Pond also needed to carve out a space at home where she could work undistracted by her husband and two young children. “As a working mom, I needed a space to create, so I took over a guest room at my house as my office,” she says. “Now I have a beautiful work space that’s peaceful and necessary.”

Pond acknowledges herself as a black sheep (or a red bird) in a male-dominated film production market. “Because of my background in technology and web development, I was used to being the only female in the room. That said, initially it was intimidating to try to enter a market where I could point to no one and see a role model in the field or seek advice about balancing the business with being a mom,” she says. “I don’t believe women always have to have women mentors, but if you can find people you relate to on many levels, it can make things easier.”

Her clients include Wolfe’s Neck Farm, MaineHealth, Telling Room and Girls on the Run Maine, Bangor Savings Bank and Maine Community Foundation.

Using her company to tell stories that matter, Suzi Pond says she’s honored to have found work she can get behind and that has an impact. Photo by Molly Haley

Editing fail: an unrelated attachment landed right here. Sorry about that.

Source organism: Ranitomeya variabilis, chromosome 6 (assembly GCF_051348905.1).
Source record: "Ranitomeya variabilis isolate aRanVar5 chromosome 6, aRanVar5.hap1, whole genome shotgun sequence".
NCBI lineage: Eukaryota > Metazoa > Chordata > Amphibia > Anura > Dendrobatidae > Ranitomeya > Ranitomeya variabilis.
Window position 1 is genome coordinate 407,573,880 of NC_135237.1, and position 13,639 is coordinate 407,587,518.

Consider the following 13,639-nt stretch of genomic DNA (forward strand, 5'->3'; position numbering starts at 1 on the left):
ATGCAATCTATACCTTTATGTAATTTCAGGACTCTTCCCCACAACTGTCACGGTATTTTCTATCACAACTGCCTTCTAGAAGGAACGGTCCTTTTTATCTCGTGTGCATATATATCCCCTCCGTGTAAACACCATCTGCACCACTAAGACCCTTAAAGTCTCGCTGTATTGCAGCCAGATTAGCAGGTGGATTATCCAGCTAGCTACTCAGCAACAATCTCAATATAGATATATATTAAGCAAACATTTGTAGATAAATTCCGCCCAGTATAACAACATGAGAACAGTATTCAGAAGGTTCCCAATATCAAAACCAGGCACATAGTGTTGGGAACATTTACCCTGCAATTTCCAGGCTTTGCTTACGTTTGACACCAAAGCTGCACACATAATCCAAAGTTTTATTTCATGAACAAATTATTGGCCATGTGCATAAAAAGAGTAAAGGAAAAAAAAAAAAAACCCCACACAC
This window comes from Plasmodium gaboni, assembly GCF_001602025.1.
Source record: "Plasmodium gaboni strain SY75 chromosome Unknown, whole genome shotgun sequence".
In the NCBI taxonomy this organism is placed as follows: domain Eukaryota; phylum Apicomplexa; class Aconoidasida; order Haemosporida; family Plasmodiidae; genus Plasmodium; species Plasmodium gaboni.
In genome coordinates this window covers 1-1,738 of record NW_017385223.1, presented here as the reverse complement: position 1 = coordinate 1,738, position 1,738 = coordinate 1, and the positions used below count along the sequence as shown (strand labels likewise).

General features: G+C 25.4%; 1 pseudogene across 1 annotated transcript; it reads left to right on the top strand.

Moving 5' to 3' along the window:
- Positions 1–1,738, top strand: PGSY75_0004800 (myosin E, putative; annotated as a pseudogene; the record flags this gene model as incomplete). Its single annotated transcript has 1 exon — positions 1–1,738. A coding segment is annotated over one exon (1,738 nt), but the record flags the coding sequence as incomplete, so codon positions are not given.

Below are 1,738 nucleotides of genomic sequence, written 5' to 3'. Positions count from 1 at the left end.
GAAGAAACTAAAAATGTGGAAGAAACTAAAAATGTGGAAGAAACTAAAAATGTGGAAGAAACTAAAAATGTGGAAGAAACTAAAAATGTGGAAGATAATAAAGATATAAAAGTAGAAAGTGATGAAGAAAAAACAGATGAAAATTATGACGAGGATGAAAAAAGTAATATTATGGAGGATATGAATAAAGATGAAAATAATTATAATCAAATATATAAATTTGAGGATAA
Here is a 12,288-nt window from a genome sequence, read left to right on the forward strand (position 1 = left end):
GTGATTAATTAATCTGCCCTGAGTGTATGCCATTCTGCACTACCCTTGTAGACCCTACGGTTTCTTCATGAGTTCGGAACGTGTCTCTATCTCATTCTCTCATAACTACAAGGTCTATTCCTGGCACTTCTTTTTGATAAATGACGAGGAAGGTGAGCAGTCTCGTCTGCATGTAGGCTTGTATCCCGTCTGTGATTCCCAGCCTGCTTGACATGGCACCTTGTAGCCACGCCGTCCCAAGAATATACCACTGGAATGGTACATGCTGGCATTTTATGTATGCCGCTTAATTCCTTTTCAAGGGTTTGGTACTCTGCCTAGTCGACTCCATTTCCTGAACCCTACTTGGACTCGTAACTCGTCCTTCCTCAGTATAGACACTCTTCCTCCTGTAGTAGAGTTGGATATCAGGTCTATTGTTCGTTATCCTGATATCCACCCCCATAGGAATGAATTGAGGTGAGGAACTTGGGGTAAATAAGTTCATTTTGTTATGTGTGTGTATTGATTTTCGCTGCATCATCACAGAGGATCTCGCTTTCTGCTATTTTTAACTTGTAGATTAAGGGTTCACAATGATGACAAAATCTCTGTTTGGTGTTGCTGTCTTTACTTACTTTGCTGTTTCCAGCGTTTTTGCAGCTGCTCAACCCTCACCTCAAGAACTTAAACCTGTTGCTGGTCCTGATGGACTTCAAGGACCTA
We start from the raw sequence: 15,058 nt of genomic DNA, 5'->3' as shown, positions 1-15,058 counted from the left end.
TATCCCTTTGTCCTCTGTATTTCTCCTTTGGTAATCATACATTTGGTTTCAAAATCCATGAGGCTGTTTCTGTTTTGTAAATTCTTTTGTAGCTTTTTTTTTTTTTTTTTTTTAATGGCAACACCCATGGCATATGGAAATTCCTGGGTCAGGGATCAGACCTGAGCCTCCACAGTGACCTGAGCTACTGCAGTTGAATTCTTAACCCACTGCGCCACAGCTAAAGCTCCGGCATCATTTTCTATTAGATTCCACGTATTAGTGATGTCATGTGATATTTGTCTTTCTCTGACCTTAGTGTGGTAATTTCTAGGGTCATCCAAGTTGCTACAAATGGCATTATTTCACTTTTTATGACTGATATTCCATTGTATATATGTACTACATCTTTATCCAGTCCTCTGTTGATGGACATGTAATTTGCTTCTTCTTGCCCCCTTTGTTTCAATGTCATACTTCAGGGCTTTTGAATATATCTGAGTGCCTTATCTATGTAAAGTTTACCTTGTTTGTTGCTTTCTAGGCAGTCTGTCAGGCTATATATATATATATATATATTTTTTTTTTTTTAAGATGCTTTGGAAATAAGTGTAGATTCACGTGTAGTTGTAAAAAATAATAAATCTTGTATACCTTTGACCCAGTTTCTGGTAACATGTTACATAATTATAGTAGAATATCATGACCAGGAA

The company’s logo is a red bird that’s a fusion between a scarlet tanager and a cardinal. The title came from a Mary Oliver poem Pond loves, “Red Bird.” The first stanza reads, “Red bird came all winter firing up the landscape as nothing else could.” For Pond, the red bird represents herself “standing out and being bold in a climate that’s not always welcoming. The red bird is about having hope and resilience and fostering empowerment,” she says. “I finally feel like I found that thing I want to do that fulfills me and allows me to give back. I feel incredibly proud and grateful to be able to do that.”

Standing out hasn’t prevented Pond from being successful and pushing herself to learn and grow in her field. She feels comfortable experimenting and learning in a field that’s constantly evolving and changing. “I was motivated to find something I could get behind and feel like I could change the world and make an impact. I needed to honor that this is a medium I can and am doing that in.”

For more info on Redbird Media Group, visit: redbirdmediagroup.com

Mercedes Grandin is a freelance writer, editor, English teacher and tutor. She lives in Brunswick with her husband Erik and their chocolate Labrador Fozzie.

WOMEN IN BUSINESS
Are you (or do you know) a woman who is running a business in Maine? We’d love to hear more for a possible feature in Maine Women Magazine. Email letters@mainewomenmagazine.com.